Vineet Vij reinforces, "Of course, the amendments regulate the way how the CSR activity should be undertaken by the corporates but with the sole objective to bring more transparency, clarity, and uniformity in the entire process. We are hopeful that the government with cohesion and consultation will address the apprehensions of India Inc. owing to these amendments and, with the due passage of time and with more and more corporates committing themselves fully to contribute in their CSR roles, we firmly believe that India's CSR regime will be playing a very significant role in nation-building."
Some have reservations regarding ambiguous instruction and prescriptive benevolence.
As per the CSR amendments, upcoming CSR expenditures that exceed the allocated amount can now be carried forward to the following three years. However, experts note a lack of clarity in rules regarding excess expense before the amendment and how that expense could be factored into the overall CSR policy.
Harish Kumar, a partner at L&L Partners, suggests that "The government may consider allowing corporates which have in good faith incurred excess CSR expenditure in the past to set it off against future CSR expenditure requirements."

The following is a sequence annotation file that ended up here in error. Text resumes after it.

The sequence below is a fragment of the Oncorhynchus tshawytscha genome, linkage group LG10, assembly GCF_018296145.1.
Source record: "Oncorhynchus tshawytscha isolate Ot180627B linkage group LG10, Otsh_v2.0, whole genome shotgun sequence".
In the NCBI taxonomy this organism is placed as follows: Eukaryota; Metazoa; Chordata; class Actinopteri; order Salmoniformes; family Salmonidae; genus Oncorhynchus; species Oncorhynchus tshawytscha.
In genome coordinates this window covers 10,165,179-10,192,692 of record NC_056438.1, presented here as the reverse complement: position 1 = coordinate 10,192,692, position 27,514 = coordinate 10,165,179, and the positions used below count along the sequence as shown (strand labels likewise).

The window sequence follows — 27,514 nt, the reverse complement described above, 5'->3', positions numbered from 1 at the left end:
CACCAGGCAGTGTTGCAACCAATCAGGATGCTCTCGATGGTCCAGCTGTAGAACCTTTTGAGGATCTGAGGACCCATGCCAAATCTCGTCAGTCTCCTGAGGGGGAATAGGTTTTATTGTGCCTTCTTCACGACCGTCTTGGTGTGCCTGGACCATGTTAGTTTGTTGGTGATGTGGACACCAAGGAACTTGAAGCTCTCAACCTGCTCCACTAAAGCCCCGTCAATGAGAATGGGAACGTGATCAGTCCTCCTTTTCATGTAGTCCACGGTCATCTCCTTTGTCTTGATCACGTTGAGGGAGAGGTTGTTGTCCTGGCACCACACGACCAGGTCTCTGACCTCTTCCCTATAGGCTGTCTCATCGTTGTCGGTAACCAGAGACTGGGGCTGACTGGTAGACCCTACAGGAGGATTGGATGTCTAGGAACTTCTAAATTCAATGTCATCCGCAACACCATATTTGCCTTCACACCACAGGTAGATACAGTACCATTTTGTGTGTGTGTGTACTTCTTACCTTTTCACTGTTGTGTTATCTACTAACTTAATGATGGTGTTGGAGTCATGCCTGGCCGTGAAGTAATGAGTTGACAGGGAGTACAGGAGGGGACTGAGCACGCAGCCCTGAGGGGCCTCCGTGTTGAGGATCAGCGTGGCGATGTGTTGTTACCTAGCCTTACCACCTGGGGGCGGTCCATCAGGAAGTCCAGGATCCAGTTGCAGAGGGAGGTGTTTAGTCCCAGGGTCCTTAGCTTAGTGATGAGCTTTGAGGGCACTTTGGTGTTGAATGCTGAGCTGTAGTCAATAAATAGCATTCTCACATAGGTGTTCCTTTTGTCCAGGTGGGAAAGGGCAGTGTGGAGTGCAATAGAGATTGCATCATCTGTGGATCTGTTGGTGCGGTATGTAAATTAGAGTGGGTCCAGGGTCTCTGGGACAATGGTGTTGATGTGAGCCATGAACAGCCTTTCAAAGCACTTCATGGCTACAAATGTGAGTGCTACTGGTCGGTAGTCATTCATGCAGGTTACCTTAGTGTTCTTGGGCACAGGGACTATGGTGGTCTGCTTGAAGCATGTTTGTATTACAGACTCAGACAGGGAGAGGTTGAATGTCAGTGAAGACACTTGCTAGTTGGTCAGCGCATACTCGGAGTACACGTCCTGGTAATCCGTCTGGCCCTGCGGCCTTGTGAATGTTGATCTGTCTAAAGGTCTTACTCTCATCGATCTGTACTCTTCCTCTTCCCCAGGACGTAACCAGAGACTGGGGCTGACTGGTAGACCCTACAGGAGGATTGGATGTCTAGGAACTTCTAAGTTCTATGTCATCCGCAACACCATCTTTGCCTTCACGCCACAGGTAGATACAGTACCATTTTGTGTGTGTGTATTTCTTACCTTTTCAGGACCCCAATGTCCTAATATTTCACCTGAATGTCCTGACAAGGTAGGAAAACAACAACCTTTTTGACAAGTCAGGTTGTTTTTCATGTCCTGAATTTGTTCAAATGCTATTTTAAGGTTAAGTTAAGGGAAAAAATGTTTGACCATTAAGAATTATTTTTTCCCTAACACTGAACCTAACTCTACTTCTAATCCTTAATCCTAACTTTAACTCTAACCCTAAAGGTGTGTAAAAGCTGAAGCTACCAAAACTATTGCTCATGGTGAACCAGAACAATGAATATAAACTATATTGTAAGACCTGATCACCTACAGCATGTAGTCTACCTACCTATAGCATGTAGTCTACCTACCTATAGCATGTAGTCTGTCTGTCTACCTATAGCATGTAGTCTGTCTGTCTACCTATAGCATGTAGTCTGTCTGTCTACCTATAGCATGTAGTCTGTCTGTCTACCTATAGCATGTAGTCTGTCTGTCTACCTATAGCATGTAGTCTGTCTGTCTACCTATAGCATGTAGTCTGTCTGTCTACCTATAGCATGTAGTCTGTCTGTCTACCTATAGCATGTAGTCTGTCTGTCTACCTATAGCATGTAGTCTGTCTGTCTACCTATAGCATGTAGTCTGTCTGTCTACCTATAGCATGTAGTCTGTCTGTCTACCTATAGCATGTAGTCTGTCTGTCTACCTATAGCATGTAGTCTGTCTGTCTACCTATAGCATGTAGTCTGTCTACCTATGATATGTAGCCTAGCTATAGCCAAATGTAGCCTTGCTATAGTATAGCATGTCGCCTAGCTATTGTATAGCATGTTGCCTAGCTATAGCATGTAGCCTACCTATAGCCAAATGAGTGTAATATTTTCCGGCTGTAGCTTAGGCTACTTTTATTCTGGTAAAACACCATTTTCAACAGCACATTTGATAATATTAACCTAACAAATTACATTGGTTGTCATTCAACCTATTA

Kumar also emphasized that the changes would require private trusts to embark upon the process of becoming registered as public trusts or discontinue serving as implementing agencies for CSR. This was a considerable overhaul "given that a sizable amount of CSR is being contributed through their private trusts by many companies, including blue-chip companies." These changes could impact private trusts like Reliance Foundation, Bharti Foundation, and DLF Foundation, among others that manage CSR disbursements for affiliates and subsidiaries.7
Bharat Vasani and Varun Kanan from Cyril Amarchand Mangaldas maintain that the CSR mandate under section 135 was founded on the 'comply, or explain' principle, which was intended as a voluntary undertaking towards the greater good. They assert that the prevalent corporate sentiment in response to the new rules suggests that they have become "rather too prescriptive", leaving companies little room for flexibility in their efforts to implement meaningful CSR programs.8